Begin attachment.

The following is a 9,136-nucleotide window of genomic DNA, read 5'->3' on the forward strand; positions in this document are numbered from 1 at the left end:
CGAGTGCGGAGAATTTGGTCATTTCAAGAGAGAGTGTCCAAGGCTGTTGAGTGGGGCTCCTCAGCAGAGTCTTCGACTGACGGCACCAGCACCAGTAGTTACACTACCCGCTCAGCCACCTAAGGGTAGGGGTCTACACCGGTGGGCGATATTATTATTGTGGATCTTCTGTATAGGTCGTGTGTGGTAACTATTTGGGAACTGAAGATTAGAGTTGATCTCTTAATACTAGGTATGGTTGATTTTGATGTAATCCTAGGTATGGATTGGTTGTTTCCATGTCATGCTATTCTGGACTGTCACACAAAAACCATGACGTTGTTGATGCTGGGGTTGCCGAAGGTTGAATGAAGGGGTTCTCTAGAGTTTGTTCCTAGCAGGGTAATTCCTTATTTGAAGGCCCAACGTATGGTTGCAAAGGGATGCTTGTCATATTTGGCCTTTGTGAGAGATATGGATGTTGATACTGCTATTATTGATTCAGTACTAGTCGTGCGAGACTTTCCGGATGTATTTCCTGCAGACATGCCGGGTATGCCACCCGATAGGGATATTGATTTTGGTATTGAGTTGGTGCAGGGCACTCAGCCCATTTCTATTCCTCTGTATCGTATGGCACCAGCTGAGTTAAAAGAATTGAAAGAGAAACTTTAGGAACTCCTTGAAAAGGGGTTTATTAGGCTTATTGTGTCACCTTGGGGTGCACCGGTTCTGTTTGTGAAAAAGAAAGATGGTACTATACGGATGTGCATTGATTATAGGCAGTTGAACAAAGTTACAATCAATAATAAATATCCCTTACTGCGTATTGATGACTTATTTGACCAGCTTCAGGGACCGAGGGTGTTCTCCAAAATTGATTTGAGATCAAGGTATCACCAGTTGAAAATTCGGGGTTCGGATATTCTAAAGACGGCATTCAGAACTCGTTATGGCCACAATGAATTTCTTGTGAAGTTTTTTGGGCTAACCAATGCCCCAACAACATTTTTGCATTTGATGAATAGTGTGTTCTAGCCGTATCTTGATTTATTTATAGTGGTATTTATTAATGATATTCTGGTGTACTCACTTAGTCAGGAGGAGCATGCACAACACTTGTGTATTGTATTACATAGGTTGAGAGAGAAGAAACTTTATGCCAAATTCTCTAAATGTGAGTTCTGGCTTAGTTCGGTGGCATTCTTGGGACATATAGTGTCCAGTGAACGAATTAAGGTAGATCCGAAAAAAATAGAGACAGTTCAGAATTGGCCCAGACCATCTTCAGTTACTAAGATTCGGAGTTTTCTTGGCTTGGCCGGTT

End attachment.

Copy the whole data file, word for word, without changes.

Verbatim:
The following is a 9,136-nucleotide window of genomic DNA, read 5'->3' on the forward strand; positions in this document are numbered from 1 at the left end:
CGAGTGCGGAGAATTTGGTCATTTCAAGAGAGAGTGTCCAAGGCTGTTGAGTGGGGCTCCTCAGCAGAGTCTTCGACTGACGGCACCAGCACCAGTAGTTACACTACCCGCTCAGCCACCTAAGGGTAGGGGTCTACACCGGTGGGCGATATTATTATTGTGGATCTTCTGTATAGGTCGTGTGTGGTAACTATTTGGGAACTGAAGATTAGAGTTGATCTCTTAATACTAGGTATGGTTGATTTTGATGTAATCCTAGGTATGGATTGGTTGTTTCCATGTCATGCTATTCTGGACTGTCACACAAAAACCATGACGTTGTTGATGCTGGGGTTGCCGAAGGTTGAATGAAGGGGTTCTCTAGAGTTTGTTCCTAGCAGGGTAATTCCTTATTTGAAGGCCCAACGTATGGTTGCAAAGGGATGCTTGTCATATTTGGCCTTTGTGAGAGATATGGATGTTGATACTGCTATTATTGATTCAGTACTAGTCGTGCGAGACTTTCCGGATGTATTTCCTGCAGACATGCCGGGTATGCCACCCGATAGGGATATTGATTTTGGTATTGAGTTGGTGCAGGGCACTCAGCCCATTTCTATTCCTCTGTATCGTATGGCACCAGCTGAGTTAAAAGAATTGAAAGAGAAACTTTAGGAACTCCTTGAAAAGGGGTTTATTAGGCTTATTGTGTCACCTTGGGGTGCACCGGTTCTGTTTGTGAAAAAGAAAGATGGTACTATACGGATGTGCATTGATTATAGGCAGTTGAACAAAGTTACAATCAATAATAAATATCCCTTACTGCGTATTGATGACTTATTTGACCAGCTTCAGGGACCGAGGGTGTTCTCCAAAATTGATTTGAGATCAAGGTATCACCAGTTGAAAATTCGGGGTTCGGATATTCTAAAGACGGCATTCAGAACTCGTTATGGCCACAATGAATTTCTTGTGAAGTTTTTTGGGCTAACCAATGCCCCAACAACATTTTTGCATTTGATGAATAGTGTGTTCTAGCCGTATCTTGATTTATTTATAGTGGTATTTATTAATGATATTCTGGTGTACTCACTTAGTCAGGAGGAGCATGCACAACACTTGTGTATTGTATTACATAGGTTGAGAGAGAAGAAACTTTATGCCAAATTCTCTAAATGTGAGTTCTGGCTTAGTTCGGTGGCATTCTTGGGACATATAGTGTCCAGTGAACGAATTAAGGTAGATCCGAAAAAAATAGAGACAGTTCAGAATTGGCCCAGACCATCTTCAGTTACTAAGATTCGGAGTTTTCTTGGCTTGGCCGGTT